Driving the No. 1 Skoal Ford Thunderbird for team owner Richard Jackson, Mast led the first two laps before falling back in the field, eventually finishing 22nd.

Rick Mast won the pole for the inaugural Brickyard 400 in 1994 in the No. 1 Ford.

Qualifying for the pole proved to be almost like a race itself, as 86 cars took part to potentially be a part of NASCAR history and the 43-car field for the Brickyard.

Mast, though, had a secret weapon that played a big part in earning the top spot – four-time Indianapolis 500 winner A.J. Foyt.

“I got to know A.J. pretty well because we shared the same sponsor, so I went over and told him what my car was doing and he kind of told me what to expect,” Mast said in a media release. “We made some minor adjustments, and when I made the qualifying lap the car was on a rail. It just stuck.”

Mast qualified early in the first half of the session with a speed of 172.414 mph.

Then came the waiting game as the remainder of the 86 cars gave the pole their best efforts.

“Everybody prepared,” Mast said. “I never saw the total garage area prepare so long for one single lap.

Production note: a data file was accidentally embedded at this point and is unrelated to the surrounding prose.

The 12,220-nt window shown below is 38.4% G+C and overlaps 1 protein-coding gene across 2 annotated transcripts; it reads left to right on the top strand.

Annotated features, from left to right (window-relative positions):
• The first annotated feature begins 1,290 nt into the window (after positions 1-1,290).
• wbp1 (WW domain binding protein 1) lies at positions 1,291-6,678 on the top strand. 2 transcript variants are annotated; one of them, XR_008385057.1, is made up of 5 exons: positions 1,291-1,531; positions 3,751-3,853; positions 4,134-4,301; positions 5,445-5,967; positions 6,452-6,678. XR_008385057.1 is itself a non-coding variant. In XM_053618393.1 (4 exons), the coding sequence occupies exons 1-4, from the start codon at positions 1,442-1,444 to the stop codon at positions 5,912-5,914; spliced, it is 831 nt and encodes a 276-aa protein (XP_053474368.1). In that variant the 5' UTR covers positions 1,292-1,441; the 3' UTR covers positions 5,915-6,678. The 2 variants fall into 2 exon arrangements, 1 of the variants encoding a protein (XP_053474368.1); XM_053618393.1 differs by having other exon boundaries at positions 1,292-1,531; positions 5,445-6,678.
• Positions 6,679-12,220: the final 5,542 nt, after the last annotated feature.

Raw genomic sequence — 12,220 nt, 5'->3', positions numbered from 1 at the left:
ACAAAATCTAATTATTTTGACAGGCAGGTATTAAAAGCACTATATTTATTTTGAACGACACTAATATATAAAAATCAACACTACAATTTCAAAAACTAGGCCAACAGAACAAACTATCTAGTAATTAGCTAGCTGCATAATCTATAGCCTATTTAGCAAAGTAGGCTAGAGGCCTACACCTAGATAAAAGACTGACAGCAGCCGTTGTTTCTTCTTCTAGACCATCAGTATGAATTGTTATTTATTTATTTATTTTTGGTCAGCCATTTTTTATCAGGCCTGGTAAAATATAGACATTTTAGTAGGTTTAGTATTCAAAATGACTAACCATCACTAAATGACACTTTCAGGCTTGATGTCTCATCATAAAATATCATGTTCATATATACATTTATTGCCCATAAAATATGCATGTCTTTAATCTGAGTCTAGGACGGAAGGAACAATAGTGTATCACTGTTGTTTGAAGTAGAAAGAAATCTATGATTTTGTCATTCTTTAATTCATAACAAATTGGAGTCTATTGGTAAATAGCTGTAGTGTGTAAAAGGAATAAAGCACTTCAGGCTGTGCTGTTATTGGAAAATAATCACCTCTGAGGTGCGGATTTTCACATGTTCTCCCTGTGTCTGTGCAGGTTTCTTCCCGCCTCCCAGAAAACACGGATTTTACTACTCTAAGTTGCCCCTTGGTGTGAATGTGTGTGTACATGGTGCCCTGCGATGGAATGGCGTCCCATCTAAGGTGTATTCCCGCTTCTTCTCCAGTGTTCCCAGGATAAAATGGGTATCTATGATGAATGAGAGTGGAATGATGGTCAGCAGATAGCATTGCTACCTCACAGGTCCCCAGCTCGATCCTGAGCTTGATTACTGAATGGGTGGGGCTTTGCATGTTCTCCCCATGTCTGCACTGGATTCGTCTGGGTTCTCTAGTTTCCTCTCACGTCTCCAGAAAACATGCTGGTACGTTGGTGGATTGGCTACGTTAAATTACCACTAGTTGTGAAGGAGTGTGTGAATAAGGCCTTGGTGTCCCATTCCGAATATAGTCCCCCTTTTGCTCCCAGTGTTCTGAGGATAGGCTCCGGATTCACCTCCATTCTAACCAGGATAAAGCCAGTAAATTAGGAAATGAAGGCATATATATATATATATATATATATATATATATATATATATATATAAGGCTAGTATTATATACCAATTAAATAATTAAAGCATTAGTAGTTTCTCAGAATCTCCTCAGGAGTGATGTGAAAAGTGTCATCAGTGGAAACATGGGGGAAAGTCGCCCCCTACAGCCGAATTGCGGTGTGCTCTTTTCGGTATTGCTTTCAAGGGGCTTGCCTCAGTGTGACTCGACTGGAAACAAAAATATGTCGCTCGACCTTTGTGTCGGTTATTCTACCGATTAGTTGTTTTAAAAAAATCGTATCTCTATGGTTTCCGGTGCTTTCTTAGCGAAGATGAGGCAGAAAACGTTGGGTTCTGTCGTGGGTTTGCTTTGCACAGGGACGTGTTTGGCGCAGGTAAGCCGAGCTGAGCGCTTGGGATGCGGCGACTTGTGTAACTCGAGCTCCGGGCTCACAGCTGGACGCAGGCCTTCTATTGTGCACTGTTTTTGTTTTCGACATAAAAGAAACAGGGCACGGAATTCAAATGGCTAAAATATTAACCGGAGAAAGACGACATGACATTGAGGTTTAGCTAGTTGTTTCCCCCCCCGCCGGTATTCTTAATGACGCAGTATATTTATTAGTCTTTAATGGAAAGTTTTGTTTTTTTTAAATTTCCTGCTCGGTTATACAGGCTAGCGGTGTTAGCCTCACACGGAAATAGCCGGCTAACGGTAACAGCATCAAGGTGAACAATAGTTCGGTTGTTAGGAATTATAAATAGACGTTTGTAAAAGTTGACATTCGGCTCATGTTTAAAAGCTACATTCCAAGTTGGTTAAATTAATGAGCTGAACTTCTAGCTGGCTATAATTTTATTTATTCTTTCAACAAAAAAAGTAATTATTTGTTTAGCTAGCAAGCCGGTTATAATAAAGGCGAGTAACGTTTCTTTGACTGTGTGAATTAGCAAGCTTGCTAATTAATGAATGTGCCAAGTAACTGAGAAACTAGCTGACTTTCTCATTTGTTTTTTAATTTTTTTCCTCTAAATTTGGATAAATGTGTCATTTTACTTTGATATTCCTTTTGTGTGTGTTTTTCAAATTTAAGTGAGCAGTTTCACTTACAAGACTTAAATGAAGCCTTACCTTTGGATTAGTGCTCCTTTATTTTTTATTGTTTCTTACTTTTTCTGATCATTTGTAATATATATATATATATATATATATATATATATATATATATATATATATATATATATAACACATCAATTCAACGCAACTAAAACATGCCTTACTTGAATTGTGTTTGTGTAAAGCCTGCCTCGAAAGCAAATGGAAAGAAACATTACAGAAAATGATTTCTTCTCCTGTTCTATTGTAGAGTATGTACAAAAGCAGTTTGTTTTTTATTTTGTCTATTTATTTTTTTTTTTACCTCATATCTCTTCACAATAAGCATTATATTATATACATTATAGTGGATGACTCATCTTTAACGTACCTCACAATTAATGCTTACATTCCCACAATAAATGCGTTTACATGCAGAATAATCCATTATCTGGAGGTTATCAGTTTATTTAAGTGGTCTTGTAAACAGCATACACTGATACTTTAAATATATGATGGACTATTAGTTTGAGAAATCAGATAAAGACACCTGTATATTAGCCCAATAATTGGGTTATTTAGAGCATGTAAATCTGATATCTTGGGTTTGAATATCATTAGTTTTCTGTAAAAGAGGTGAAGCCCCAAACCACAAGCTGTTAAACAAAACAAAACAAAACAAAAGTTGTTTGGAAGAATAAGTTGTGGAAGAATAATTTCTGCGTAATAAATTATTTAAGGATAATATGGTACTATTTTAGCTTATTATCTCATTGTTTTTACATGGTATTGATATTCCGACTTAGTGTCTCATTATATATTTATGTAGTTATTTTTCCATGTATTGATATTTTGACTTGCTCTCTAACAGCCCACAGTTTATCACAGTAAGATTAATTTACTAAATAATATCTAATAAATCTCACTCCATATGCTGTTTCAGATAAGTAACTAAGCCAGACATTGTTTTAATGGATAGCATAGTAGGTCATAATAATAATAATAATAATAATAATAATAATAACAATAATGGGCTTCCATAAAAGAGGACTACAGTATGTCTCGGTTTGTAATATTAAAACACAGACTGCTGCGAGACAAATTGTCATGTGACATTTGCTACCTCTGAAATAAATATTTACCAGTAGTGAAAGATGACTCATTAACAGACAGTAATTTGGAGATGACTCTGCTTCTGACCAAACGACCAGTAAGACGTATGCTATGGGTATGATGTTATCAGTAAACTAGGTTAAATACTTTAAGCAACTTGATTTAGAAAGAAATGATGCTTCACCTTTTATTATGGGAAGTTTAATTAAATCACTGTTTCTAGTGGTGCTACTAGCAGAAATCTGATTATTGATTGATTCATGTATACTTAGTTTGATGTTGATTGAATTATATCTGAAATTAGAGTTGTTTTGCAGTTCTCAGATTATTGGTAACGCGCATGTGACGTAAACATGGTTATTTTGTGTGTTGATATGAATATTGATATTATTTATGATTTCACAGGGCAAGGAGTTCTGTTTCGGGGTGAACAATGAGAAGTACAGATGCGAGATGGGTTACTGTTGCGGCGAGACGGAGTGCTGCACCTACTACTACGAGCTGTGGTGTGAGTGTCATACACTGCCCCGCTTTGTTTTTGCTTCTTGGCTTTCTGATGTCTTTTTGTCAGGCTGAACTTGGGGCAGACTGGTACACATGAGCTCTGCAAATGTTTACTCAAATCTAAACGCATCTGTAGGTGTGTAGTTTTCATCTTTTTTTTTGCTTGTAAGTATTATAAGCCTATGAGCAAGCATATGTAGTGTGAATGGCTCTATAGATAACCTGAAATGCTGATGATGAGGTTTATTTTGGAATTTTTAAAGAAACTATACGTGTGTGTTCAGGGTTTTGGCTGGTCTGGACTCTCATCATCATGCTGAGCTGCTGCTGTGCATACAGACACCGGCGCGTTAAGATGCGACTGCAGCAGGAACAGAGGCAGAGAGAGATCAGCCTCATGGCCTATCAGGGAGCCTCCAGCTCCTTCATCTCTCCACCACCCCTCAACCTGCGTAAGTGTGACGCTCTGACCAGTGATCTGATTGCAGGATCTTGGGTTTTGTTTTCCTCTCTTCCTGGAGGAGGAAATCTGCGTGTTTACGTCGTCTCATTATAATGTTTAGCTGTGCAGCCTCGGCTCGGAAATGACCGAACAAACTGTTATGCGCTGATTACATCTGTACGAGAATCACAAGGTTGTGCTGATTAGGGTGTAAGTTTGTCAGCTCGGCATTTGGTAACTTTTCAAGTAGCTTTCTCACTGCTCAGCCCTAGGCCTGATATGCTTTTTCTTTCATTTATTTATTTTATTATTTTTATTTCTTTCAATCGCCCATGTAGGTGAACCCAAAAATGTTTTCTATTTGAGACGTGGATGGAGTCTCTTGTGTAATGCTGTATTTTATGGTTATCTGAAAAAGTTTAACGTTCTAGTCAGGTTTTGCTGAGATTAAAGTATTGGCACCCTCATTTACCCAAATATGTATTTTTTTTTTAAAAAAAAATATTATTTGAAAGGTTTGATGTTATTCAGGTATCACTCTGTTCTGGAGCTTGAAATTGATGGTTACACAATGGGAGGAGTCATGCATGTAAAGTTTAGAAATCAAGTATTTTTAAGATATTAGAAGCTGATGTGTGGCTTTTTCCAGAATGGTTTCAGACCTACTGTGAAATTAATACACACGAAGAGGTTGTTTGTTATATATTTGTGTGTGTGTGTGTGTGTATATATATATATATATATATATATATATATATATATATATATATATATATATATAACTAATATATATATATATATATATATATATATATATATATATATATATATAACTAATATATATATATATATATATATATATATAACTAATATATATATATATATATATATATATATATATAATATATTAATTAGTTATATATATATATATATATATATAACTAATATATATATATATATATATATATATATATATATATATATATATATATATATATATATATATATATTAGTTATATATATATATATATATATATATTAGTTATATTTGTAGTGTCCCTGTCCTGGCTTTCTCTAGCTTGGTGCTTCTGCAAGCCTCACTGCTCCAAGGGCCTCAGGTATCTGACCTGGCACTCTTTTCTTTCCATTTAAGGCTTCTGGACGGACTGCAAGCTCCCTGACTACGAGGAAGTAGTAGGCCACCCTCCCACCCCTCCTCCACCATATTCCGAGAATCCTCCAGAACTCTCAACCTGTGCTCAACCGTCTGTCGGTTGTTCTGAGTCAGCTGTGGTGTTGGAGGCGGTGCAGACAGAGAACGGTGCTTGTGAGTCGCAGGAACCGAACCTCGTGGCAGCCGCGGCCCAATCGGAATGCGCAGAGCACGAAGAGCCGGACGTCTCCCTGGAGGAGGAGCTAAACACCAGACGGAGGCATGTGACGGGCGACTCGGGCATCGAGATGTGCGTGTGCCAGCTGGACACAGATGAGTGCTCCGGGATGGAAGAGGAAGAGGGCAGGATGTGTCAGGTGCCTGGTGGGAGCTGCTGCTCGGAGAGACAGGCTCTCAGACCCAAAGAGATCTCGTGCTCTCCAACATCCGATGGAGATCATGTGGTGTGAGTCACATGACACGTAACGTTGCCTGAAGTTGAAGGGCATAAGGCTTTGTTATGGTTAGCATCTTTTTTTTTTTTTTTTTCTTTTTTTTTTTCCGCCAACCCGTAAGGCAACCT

“It used to be that Daytona was a big deal. You’d go down there testing all the time in the winter preparing for that qualifying lap, but it seemed Indy was like that times 10 for two years.”

Even after his qualifying run, Mast still replayed it over and over in his head, making mental check-off notes that he did everything he could to get as much speed out of his race car.

“There are so many unknowns to that place,” Mast said. “You knew the track would change so much and the time we went out wasn’t the best time of the day, but I had no clue if it was going to hold up.

“I remember thinking maybe halfway through the qualifying session when nobody was really coming close to our speed that we might have a shot at it, but we knew better than to let ourselves get up too much hope.”

And then came even more waiting.